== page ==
The joke is in some cases, we have better attendance online than we did in live meetings. But they're having those regular meetings. It's throughout the different markets, it's either Monday or Tuesday. So every manager is having that team meeting, communicating what's happening out there on a regular basis.

Hoby Hanna:

Then on top of that, our sort of senior leadership team, we for three weeks now have done a daily briefing call, one at 8:30 in the morning and one at 5:30 at night. That's about 10 people on the call just updating what's happening in North Carolina, what's happening in Virginia, or Pennsylvania, or Ohio, just so it's really been helpful for those market leaders in our team to hear what's happening in a different market and how we're reacting.

And then we use that where our department heads give me data to come back to those people that I work with and say, "Let's focus on this. Here's some new marketing that's out there." So those meetings regularly take place. And then those market leaders have their leadership meetings beneath them.

Hoby Hanna:

And then one of the things to get into a little bit of a rhythm, every Tuesday and Thursday, we created just in this time a new newsletter we didn't have before. We used to do a monthly good news newsletter. We created something called Town Square, which every Tuesday and Thursday goes out.

And it basically is a one singular place, mobile friendly, that has everything that was maybe sent by different departments, and emails and good news stories and positive things that are out there, plus links to blog sites or marketing pieces.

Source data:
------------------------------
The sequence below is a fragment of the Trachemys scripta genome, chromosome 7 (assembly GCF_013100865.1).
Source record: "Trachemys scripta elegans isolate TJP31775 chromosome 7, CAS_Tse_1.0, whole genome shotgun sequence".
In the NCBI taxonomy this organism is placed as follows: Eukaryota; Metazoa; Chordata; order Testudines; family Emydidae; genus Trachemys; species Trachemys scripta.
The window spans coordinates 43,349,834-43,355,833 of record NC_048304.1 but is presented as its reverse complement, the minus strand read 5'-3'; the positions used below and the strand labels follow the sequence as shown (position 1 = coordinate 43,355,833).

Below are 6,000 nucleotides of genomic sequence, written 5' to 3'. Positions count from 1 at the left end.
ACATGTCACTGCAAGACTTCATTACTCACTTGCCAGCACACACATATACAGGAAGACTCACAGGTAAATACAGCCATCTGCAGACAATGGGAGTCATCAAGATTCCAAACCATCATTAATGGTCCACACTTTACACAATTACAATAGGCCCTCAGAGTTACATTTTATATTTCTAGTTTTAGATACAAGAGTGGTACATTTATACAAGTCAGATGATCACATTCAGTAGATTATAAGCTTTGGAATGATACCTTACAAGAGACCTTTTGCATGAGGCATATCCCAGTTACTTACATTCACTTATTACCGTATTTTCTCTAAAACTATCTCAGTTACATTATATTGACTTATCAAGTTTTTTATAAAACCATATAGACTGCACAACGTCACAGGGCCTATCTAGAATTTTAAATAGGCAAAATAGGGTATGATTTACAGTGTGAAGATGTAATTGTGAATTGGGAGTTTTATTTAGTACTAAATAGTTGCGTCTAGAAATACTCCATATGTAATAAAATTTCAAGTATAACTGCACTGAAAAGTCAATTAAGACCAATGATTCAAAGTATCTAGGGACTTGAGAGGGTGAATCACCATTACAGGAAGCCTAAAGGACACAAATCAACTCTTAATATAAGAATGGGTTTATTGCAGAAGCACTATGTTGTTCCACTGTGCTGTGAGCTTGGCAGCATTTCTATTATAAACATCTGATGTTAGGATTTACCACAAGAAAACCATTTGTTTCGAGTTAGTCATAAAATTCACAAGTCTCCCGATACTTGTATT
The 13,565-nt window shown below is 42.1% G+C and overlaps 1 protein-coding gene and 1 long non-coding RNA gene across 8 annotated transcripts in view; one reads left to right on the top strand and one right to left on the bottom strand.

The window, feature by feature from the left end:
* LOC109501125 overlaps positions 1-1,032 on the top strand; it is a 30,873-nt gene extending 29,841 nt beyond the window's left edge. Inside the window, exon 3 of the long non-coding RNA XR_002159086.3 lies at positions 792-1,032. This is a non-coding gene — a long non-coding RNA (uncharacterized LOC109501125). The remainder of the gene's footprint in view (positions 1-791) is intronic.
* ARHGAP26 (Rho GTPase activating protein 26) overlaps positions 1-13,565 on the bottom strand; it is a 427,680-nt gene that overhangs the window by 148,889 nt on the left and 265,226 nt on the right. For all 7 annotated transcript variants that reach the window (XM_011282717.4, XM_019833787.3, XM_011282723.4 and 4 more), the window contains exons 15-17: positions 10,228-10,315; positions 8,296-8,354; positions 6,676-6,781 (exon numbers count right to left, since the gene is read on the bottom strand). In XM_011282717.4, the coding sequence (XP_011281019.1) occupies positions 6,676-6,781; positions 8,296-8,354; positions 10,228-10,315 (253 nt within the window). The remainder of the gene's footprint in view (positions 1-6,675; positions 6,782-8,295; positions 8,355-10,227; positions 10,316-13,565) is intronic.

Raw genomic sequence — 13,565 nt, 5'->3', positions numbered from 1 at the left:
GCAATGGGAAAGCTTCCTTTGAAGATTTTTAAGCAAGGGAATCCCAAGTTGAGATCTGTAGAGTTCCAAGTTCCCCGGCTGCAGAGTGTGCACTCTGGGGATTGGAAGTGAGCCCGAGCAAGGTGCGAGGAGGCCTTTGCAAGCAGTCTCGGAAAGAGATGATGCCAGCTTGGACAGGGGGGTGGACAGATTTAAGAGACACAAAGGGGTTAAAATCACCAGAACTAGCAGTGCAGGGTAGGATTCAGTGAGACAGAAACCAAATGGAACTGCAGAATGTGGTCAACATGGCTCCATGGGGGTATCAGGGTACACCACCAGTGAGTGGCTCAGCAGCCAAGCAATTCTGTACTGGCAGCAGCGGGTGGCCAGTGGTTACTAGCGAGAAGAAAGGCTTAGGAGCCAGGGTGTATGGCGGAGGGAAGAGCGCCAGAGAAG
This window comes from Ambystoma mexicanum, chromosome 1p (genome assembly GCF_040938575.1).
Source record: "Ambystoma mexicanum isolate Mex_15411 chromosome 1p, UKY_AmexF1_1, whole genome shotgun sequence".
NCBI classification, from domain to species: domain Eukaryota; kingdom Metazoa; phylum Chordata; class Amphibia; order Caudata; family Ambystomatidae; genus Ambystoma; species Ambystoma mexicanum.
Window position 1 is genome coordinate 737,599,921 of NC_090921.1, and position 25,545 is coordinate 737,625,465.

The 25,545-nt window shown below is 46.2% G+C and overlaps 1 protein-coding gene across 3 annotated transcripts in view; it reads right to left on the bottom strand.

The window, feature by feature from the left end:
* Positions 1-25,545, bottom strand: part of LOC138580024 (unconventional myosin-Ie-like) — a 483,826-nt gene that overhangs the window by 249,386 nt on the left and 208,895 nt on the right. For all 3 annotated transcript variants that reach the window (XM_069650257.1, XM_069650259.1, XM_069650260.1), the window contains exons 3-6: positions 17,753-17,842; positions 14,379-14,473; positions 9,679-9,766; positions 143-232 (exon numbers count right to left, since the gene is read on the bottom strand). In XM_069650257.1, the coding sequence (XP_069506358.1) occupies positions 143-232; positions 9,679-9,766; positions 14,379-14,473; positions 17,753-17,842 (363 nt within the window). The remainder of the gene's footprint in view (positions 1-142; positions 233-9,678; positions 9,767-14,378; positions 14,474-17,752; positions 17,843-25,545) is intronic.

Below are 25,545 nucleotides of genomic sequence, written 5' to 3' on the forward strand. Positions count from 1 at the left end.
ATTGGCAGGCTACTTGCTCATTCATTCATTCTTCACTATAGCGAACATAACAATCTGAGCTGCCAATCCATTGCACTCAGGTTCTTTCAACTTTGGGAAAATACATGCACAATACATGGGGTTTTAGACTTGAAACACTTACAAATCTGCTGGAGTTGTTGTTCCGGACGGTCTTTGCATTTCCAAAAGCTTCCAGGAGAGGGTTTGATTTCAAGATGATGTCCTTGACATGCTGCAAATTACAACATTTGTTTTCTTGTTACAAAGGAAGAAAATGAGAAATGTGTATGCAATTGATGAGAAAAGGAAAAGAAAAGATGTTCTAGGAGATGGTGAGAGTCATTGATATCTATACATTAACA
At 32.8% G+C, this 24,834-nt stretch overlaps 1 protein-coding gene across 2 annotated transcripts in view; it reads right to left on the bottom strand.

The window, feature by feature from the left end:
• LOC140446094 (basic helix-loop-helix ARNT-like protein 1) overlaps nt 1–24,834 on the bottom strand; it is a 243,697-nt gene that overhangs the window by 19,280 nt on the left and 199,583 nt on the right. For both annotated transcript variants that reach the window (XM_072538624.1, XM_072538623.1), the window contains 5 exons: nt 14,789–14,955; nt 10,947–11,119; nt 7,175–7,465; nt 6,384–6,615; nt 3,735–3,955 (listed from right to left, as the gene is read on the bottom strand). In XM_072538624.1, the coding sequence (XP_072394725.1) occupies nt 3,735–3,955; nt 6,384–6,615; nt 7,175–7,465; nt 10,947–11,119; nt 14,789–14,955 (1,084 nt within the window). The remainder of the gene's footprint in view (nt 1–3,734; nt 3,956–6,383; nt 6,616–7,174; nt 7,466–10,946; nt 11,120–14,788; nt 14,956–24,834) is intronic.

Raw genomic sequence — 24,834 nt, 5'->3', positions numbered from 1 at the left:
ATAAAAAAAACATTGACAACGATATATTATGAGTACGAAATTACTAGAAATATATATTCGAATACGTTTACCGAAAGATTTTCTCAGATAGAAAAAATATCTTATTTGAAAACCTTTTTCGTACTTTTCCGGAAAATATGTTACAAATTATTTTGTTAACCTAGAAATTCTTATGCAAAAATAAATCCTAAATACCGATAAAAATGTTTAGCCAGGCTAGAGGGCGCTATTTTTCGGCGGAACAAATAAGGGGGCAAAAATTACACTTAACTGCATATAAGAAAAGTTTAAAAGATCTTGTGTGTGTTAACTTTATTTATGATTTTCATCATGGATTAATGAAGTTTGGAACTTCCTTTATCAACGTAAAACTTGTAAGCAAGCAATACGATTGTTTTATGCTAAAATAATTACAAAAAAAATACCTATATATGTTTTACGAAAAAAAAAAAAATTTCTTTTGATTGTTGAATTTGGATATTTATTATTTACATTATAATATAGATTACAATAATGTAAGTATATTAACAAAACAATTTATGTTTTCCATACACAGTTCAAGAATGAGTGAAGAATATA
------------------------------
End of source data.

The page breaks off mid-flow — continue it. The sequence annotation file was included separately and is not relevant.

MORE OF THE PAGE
Just everything you could imagine that gets sent between a Thursday and then the following Tuesday is all compiled and put in one place that's there for our agents and employees and managers can go back to and take a look at.

Hoby Hanna:

Every Wednesday, we have a webinar that takes place on some training aspect that some leader in our company's giving for the entire company. We use Zoom for that just because it allows for more people. And then we started last week on Fridays, every Friday I will do what we're just calling a virtual town hall meeting. And it went for two hours last week, the first one.

And it's just basically using Zoom and ask any question you'd like, and being as candid and straightforward as I can to answer every question because we've found that the agents just want to know leadership's there, and people are there, and that we're all in this together.

A rule is, you get an email from an agent somewhere, please respond back to them, even if it's, "I don't have an answer for you," just to know that we're all in this together and communicating. So the more communication you can do, the better.

Hoby Hanna:

And we're even seeing fun things. I know Friday afternoon, there were at least seven offices throughout our whole footprint that were having afternoon virtual cocktail parties, I guess you'd say. And we are a company that works hard and plays hard, so I know a bunch of us were popping in on virtual cocktail parties on Friday afternoon.

A little different form of cocktail party, but it was fun. And so just to have a little levity and not everything ... We're all diving into this, trying to make the company as strong and supportive and communicative as possible, but also trying to have some levity and laugh and smile, and know that it's all going to get better on the other side.

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Tracey Velt:

Yeah, definitely. Well, those are all great ideas. Obviously, this is much different than the 2008 downturn. And you mentioned that one of the things that you kind of was a lesson learned, or helped you lead through that time, was communication. Is there anything else that you learned, or that helped you lead through this current time, that you learned through the 2008 downturn?

Hoby Hanna:

Yeah. I think we have a lot of ... I could say this. Our whole senior management team at Howard Hanna Company was part of our team in some capacity during the downturn, whether they were, from a leadership capacity, whether they were an agent who at that point in their career saw what we were doing, whether they were regional managers, managers of offices, or even in the same positions as the state president today.